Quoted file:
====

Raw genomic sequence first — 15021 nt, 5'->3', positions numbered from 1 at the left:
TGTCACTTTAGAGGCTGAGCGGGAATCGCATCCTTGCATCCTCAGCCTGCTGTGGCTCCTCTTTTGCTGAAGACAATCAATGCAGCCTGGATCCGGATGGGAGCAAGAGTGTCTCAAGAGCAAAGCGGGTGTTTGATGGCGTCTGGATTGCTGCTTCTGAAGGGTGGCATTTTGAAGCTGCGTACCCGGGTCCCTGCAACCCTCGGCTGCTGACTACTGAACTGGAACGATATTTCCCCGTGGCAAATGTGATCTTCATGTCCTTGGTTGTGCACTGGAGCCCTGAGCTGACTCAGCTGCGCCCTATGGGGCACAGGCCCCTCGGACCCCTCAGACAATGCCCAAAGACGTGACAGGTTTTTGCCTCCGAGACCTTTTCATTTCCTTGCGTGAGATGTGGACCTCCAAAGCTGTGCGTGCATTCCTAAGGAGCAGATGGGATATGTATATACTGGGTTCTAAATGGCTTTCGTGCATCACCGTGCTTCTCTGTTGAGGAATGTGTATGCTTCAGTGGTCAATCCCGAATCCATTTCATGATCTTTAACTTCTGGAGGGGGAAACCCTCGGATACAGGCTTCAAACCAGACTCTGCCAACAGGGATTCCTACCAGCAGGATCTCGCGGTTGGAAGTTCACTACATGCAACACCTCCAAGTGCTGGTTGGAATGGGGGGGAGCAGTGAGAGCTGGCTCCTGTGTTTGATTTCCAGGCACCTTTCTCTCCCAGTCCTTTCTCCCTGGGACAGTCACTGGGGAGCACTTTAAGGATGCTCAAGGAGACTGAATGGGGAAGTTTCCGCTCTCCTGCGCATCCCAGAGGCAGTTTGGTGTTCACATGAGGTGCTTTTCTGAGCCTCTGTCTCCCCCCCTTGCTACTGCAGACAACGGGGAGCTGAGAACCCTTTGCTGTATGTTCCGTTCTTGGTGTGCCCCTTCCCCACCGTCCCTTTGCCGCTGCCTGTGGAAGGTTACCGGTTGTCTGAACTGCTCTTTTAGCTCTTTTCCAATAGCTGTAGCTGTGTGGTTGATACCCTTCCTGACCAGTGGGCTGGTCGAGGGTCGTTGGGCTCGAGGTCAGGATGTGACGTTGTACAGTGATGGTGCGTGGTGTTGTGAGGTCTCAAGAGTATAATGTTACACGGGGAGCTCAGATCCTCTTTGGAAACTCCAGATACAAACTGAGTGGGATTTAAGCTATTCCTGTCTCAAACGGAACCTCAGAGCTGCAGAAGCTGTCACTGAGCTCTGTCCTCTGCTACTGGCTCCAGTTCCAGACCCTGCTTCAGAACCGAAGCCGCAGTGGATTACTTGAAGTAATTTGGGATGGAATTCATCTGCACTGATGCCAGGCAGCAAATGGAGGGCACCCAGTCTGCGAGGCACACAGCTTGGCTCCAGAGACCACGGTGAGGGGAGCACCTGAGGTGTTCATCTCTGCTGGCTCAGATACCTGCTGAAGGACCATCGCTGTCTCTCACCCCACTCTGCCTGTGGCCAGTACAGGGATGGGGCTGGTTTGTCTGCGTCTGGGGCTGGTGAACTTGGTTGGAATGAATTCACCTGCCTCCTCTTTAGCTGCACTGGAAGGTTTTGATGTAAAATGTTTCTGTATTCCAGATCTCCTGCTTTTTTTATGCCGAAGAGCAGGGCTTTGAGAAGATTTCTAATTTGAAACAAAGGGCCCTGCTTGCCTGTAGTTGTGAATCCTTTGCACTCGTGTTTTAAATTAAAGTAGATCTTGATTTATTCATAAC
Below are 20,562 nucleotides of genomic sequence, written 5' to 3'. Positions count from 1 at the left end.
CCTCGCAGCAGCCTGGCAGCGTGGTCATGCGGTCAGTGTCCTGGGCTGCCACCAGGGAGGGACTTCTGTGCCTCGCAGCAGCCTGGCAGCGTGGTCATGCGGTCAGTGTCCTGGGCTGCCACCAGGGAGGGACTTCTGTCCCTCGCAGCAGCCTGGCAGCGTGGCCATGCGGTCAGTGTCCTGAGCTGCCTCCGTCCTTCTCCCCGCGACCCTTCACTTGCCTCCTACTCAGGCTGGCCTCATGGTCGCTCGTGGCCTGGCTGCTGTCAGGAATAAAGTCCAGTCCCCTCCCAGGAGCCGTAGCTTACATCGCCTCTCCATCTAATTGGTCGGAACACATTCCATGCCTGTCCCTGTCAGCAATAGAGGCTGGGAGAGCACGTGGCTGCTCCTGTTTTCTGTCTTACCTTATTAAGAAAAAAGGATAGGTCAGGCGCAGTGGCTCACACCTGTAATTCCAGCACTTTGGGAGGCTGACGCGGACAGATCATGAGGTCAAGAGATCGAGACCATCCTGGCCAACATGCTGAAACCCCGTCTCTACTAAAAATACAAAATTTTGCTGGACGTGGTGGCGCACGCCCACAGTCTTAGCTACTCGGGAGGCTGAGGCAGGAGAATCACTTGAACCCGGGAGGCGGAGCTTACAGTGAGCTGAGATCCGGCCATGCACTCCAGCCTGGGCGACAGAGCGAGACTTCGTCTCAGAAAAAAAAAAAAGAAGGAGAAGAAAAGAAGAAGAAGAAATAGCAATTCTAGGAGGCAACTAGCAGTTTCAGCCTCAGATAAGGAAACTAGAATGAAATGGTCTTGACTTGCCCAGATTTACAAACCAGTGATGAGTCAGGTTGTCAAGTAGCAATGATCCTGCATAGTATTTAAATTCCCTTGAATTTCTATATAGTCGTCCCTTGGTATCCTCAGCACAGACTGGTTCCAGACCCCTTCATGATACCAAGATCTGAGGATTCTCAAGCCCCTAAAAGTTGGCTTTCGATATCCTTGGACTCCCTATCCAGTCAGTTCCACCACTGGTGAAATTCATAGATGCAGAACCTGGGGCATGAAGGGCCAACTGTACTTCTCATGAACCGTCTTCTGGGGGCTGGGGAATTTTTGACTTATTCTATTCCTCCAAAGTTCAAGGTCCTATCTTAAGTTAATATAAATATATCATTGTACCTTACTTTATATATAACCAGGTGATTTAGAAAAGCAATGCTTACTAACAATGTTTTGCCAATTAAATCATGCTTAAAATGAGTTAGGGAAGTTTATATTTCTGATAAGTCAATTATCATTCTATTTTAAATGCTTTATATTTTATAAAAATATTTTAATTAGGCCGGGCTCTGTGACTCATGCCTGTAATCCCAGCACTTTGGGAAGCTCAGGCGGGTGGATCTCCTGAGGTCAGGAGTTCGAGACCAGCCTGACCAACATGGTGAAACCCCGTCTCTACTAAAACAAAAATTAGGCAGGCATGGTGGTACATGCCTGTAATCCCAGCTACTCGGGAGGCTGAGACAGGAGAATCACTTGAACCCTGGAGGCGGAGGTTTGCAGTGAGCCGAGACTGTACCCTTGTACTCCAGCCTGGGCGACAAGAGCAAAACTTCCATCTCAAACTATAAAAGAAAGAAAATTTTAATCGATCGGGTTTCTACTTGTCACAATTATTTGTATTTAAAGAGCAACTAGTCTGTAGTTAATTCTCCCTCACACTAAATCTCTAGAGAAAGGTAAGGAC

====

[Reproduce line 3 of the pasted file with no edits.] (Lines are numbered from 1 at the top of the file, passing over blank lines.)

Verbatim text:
Below are 20,562 nucleotides of genomic sequence, written 5' to 3'. Positions count from 1 at the left end.